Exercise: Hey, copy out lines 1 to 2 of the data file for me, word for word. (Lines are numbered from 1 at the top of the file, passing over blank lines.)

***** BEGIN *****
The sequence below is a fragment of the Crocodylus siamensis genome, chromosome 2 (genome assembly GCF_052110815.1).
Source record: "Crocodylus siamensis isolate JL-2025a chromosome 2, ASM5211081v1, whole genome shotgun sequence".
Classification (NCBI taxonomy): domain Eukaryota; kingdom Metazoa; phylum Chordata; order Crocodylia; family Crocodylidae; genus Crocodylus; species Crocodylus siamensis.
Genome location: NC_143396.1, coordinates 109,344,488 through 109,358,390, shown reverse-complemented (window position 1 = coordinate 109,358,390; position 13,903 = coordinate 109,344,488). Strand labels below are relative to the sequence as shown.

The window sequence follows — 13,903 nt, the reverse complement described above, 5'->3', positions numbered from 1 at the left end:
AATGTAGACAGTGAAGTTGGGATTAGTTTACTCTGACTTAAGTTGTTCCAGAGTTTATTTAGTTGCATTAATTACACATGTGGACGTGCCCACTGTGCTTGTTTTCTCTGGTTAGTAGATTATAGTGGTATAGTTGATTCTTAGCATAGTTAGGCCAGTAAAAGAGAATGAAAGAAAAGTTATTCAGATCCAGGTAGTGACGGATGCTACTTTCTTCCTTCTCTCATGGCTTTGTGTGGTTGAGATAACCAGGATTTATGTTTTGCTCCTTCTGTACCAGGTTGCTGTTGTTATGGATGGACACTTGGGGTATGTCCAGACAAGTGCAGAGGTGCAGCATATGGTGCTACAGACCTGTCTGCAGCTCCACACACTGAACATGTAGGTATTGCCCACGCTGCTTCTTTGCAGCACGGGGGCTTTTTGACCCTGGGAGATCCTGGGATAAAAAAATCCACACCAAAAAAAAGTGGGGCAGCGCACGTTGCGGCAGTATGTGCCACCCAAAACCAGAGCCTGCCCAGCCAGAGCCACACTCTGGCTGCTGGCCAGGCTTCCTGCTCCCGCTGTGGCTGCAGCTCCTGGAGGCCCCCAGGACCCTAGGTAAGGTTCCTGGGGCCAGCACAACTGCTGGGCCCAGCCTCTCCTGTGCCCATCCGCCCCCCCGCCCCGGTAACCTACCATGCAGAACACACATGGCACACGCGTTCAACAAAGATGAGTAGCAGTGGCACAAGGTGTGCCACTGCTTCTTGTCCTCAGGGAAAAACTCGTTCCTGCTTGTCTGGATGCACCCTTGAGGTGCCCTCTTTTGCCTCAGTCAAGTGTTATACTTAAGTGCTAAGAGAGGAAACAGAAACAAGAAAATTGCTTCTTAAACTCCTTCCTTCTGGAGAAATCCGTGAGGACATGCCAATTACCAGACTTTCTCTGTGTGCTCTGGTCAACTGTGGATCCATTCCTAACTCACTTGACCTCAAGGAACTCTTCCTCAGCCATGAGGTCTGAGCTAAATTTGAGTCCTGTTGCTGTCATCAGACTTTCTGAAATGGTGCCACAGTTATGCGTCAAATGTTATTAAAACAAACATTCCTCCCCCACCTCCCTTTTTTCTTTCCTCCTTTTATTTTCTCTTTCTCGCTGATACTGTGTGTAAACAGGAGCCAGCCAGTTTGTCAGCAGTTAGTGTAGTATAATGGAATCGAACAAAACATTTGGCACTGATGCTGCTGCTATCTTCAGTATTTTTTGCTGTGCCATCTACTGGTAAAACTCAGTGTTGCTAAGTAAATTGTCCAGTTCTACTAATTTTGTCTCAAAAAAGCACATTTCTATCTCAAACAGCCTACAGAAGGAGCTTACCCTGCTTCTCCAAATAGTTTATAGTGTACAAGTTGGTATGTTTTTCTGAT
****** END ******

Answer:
The sequence below is a fragment of the Crocodylus siamensis genome, chromosome 2 (genome assembly GCF_052110815.1).
Source record: "Crocodylus siamensis isolate JL-2025a chromosome 2, ASM5211081v1, whole genome shotgun sequence".